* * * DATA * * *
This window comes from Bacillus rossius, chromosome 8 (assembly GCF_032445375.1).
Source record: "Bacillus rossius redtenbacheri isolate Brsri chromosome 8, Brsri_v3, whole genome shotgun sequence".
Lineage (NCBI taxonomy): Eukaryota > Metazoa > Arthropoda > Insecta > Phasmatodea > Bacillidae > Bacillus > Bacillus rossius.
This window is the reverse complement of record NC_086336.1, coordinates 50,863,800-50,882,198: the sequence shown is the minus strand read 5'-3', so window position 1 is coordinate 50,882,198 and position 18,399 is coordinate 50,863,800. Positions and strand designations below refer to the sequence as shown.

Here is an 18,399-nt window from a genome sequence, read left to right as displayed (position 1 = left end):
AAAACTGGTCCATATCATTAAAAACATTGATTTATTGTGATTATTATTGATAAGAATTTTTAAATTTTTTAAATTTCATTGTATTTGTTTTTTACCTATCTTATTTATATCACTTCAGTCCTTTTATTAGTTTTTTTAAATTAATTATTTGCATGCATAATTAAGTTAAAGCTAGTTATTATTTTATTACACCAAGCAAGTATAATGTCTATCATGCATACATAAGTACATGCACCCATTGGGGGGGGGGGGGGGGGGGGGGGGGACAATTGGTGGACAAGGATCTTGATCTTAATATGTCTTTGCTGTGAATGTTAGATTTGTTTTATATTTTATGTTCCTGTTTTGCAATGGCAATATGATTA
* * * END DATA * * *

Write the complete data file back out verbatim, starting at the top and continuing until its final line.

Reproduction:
This window comes from Bacillus rossius, chromosome 8 (assembly GCF_032445375.1).
Source record: "Bacillus rossius redtenbacheri isolate Brsri chromosome 8, Brsri_v3, whole genome shotgun sequence".
Lineage (NCBI taxonomy): Eukaryota > Metazoa > Arthropoda > Insecta > Phasmatodea > Bacillidae > Bacillus > Bacillus rossius.
This window is the reverse complement of record NC_086336.1, coordinates 50,863,800-50,882,198: the sequence shown is the minus strand read 5'-3', so window position 1 is coordinate 50,882,198 and position 18,399 is coordinate 50,863,800. Positions and strand designations below refer to the sequence as shown.

Here is an 18,399-nt window from a genome sequence, read left to right as displayed (position 1 = left end):
AAAACTGGTCCATATCATTAAAAACATTGATTTATTGTGATTATTATTGATAAGAATTTTTAAATTTTTTAAATTTCATTGTATTTGTTTTTTACCTATCTTATTTATATCACTTCAGTCCTTTTATTAGTTTTTTTAAATTAATTATTTGCATGCATAATTAAGTTAAAGCTAGTTATTATTTTATTACACCAAGCAAGTATAATGTCTATCATGCATACATAAGTACATGCACCCATTGGGGGGGGGGGGGGGGGGGGGGGGGACAATTGGTGGACAAGGATCTTGATCTTAATATGTCTTTGCTGTGAATGTTAGATTTGTTTTATATTTTATGTTCCTGTTTTGCAATGGCAATATGATTA